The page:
Bonuses, whether they’re a year-end holiday tradition or an incentive system, aren’t tax-free money. They’re income -- and in the eyes of the Internal Revenue Service they must be treated as such. Whether your employer withholds taxes when you receive your bonus or provides you with a lump-sum amount that’s reported to the IRS, you can expect the take-home amount to be reduced by Uncle Sam.
If your employer gives you a bonus and chooses to withhold payroll taxes from it, it may be taxed at a higher rate than normal income and, if withholdings are quickly calculated, withheld at a rate higher than necessary. A large bonus may push an employee’s earnings into a higher tax bracket for the month, and the amount of the bonus is taxed at the next rate in the graduated income tax brackets. Because these brackets are calculated to annualize withholding as if taxpayers consistently earn that amount every month, a one-month spike in income may be taxed in a bracket that calculates withholdings at a higher income level. For example, if your monthly salary is $4,000 and you received a $3,000 bonus, you'll be taxed as if you earn $7,000 a month, or $84,000 a year. This method withholds more from the bonus than necessary, though the surplus is returned to the employee as an income tax refund.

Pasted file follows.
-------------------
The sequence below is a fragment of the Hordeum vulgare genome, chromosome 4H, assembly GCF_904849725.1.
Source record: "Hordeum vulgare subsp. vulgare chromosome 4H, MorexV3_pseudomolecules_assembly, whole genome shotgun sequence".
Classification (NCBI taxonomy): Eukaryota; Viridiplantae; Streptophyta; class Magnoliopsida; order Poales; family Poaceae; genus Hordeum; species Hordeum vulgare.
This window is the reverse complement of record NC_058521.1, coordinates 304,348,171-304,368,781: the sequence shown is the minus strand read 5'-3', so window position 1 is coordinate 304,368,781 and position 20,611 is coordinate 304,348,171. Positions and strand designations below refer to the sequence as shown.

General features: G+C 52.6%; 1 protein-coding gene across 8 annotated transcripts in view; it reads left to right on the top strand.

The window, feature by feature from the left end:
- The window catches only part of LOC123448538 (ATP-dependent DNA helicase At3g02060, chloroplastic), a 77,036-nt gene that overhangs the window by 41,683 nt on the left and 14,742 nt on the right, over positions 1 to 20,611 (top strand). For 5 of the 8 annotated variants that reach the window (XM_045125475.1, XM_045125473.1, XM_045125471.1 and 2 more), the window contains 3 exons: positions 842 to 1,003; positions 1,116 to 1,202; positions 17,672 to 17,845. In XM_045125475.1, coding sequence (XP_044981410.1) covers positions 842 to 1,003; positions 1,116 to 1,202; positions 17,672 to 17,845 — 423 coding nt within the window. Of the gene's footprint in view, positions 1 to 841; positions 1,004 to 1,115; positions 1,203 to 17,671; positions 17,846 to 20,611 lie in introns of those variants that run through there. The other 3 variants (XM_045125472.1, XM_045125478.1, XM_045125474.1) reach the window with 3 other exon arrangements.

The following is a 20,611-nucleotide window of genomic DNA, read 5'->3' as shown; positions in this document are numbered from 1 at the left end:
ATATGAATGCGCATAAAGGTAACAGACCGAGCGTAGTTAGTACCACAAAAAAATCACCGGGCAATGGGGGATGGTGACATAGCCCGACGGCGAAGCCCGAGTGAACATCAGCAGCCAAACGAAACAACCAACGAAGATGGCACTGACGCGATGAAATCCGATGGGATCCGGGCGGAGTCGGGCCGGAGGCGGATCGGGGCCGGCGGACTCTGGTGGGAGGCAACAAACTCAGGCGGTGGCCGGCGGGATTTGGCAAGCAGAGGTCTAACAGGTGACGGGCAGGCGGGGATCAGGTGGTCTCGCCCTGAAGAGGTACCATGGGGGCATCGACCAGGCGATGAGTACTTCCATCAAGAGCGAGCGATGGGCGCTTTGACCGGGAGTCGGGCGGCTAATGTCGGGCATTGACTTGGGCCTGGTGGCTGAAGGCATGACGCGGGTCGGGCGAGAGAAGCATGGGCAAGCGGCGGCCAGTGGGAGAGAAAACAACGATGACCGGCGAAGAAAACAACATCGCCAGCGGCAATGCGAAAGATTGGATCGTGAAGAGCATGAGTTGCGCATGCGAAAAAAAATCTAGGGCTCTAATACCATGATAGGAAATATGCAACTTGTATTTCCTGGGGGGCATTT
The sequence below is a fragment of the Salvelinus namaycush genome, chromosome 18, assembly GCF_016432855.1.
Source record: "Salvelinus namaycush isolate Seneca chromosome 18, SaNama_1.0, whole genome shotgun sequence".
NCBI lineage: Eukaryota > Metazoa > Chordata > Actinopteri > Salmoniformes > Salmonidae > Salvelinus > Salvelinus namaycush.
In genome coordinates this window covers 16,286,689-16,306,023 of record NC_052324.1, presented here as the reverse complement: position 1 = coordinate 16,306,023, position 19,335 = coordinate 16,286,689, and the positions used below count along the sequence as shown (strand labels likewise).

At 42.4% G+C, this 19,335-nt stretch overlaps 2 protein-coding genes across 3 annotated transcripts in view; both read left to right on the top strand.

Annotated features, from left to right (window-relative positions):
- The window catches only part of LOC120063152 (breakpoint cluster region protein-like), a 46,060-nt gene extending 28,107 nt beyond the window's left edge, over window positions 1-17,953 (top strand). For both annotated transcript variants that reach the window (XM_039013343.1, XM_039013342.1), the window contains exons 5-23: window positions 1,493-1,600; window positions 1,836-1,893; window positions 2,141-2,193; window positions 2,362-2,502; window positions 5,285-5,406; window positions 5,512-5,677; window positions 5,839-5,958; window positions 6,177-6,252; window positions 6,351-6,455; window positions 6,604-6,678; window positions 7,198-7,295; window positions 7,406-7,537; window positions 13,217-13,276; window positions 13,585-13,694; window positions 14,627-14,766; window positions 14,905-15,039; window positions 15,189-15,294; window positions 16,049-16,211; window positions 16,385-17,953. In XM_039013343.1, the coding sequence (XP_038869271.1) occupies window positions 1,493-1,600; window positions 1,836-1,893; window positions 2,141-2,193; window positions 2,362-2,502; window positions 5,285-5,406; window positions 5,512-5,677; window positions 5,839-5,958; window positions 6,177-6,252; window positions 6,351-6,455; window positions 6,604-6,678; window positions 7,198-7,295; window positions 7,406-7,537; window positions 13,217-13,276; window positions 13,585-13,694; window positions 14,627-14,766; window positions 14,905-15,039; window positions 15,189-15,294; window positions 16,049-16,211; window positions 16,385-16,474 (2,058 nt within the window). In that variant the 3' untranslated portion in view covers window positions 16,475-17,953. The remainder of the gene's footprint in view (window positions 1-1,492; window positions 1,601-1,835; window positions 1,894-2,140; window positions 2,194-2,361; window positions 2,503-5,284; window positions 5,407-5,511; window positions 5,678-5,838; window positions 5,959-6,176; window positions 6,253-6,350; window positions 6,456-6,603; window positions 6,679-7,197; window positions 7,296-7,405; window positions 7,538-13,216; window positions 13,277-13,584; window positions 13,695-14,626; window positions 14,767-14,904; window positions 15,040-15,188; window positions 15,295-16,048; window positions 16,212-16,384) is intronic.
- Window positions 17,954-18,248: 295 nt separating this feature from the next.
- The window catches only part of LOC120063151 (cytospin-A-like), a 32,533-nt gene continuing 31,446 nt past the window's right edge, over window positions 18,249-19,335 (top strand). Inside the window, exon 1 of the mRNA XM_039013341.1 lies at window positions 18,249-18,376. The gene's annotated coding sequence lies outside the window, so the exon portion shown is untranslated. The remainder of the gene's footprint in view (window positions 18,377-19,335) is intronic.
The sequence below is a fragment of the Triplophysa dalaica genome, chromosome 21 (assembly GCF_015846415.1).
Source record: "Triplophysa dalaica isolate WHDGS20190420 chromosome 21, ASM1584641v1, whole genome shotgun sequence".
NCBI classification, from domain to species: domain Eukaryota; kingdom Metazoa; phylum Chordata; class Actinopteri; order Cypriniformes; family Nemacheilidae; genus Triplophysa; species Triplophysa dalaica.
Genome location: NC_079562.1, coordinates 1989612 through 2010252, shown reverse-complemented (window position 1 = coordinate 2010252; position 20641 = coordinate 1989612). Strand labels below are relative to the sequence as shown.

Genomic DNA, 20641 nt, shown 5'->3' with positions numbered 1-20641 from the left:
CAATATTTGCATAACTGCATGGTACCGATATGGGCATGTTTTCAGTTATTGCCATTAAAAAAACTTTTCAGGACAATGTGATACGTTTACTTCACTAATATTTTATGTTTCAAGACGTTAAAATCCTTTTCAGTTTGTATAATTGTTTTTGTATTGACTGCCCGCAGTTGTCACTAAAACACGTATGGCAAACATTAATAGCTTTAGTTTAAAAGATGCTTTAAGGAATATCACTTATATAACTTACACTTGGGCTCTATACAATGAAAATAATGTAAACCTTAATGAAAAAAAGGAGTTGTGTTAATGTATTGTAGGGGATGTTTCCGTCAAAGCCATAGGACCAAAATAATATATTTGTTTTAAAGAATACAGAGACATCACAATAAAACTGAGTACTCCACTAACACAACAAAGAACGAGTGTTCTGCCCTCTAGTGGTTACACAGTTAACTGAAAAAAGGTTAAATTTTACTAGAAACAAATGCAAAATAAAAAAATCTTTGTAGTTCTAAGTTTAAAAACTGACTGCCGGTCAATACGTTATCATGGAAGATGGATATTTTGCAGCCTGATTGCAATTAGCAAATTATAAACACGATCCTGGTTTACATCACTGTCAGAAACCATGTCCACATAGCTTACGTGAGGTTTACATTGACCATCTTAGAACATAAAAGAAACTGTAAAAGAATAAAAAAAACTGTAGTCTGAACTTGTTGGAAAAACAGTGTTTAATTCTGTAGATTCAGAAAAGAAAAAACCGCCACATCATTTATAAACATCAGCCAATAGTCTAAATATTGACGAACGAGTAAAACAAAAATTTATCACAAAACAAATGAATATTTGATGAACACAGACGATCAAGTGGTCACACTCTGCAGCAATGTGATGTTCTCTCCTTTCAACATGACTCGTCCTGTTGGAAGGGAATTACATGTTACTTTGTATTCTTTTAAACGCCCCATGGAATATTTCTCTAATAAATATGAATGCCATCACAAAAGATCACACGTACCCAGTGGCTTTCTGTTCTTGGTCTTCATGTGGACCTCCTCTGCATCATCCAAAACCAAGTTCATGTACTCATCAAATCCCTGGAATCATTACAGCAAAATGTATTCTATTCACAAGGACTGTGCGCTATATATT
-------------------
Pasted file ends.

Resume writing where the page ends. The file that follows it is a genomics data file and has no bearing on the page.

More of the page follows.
Other employers may simplify their bookkeeping by providing employees with a lump-sum bonus and reporting the amount to the IRS on a 1099-MISC form. When preparing tax returns, employees receive a copy of the 1099 and must declare it as income at the end of the year. In this situation, if payroll tax surpluses do not cover the tax liability for the bonus, the employee must pay the balance when filing taxes. Employers are not required to submit a 1099 if an employee’s bonus was less than $600, though employees still must claim the income at the end of the year.
Cash bonuses also are income subject to withholding. The value of any cash bonuses, prizes or compensatory gifts given to an employee during the year must be claimed on line 21 of the employee’s 1040 as “Other Income.” It is a federal crime to receive payment in the form of cash bonuses and not report it as income on your taxes at the end of the year.
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Wilhelm Schnotz has worked as a freelance writer since 1998, covering arts and entertainment, culture and financial stories for a variety of consumer publications. His work has appeared in dozens of print titles, including "TV Guide" and "The Dallas Observer." Schnotz holds a Bachelor of Arts in journalism from Colorado State University.